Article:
West Seattle, Washington
One followup and two reader reports in West Seattle Crime Watch tonight:
CHARGES FILED: Prosecutors filed charges today against the two burglary-ring suspects arrested at an Alki house on Monday – 26-year-old Joseph F. Sims, below left, and 29-year-old Shon Shanell, below center. 25-year-old Alonzo Severson, below right, had already been charged, as we reported yesterday in our coverage of the media briefing about the case.
(Washington Department of Corrections photos)
The documents finally provide a little information about why Sims and Shanell were at the house in the 3200 block of 62nd SW where they were arrested by Bellevue Police on Monday. BPD had been trying to arrest Sims for several days and, according to the charges against Shanell, “received information that Sims was staying at a residence in (that area of Alki).” They staked out the house starting around 6 am. At 9:30 am, Shanell drove up in the matte-black Audi we photographed yesterday at BPD headquarters:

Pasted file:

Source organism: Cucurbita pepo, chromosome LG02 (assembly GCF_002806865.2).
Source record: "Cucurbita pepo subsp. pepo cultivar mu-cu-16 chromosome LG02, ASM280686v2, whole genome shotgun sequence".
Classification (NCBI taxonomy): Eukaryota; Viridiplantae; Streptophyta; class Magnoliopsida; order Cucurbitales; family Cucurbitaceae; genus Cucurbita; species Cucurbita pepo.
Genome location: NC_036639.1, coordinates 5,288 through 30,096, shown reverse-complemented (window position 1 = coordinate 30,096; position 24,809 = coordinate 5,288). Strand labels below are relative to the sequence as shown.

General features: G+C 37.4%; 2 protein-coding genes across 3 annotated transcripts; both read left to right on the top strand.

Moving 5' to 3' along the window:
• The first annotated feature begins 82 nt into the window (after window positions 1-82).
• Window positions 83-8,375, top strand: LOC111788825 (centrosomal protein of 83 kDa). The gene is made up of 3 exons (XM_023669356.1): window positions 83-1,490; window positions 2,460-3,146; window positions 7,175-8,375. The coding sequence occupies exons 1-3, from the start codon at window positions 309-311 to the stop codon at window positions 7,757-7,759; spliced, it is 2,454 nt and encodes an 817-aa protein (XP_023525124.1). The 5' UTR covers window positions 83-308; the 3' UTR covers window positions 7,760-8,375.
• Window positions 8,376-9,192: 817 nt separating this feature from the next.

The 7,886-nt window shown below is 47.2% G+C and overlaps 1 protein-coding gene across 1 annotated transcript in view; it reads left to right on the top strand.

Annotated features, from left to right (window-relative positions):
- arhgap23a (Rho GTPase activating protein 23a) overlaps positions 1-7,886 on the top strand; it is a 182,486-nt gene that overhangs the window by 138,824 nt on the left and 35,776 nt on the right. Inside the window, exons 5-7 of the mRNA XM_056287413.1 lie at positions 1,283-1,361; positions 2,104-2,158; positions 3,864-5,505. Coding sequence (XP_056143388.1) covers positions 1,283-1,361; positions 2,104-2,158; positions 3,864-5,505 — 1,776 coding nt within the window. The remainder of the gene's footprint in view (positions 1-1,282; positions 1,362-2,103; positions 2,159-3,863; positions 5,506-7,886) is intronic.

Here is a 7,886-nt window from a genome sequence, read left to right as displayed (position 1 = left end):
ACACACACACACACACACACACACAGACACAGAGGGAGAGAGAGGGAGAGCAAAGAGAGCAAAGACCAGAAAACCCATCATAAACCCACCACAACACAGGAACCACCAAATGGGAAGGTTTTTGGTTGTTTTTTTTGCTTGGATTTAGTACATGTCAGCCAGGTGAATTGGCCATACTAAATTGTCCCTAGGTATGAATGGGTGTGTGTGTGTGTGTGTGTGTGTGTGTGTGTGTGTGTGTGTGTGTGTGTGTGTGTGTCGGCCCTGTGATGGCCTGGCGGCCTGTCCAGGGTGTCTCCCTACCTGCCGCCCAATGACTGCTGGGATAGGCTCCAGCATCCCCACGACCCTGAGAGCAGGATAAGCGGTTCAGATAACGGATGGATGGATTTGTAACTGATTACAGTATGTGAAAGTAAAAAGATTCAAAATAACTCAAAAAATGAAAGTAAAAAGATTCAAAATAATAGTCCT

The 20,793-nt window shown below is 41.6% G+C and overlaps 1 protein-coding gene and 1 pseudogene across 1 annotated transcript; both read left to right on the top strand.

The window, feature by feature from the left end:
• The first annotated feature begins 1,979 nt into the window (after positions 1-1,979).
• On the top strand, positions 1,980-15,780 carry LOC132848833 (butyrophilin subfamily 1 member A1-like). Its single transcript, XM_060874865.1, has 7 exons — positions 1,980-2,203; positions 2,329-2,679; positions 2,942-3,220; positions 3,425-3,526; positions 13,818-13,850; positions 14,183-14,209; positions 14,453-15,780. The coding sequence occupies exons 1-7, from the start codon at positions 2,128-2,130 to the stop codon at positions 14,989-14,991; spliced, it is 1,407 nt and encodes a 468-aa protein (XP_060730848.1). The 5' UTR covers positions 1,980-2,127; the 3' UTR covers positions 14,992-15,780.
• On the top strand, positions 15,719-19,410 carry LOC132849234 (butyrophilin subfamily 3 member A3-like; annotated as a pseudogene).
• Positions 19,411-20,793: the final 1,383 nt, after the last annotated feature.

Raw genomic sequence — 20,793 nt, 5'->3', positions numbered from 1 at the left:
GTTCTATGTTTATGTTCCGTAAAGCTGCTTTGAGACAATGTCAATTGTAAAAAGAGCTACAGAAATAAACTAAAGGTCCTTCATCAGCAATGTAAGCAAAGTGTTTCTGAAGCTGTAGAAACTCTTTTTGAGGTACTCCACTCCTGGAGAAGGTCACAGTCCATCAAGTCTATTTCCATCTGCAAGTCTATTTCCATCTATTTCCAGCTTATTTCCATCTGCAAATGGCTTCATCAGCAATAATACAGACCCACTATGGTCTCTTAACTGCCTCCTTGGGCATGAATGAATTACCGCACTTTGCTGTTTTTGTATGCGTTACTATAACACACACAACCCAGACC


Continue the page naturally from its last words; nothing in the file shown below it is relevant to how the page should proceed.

Sims walked out of the house, the documents say, and that’s when police arrested them both. They both were described as having thousands of dollars in cash in their possession, and both were said to be wearing diamonds – Shanell was wearing the watch stolen from Mariners star Felix Hernandez’s house in Clyde Hill.
The documents include a few more details, such as that Sims had been out of prison for less than a year before his alleged crime spree started. He’s described as “probably one of the most prolific and dangerous burglars in recent Seattle history.” And the charging documents show that much of the evidence involved cell-phone tracing; Sims allegedly would turn his off just before a burglary, and then on again afterward, and the documents mention a trace on January 1st in West Seattle, though none of the accusations involve any burglaries here.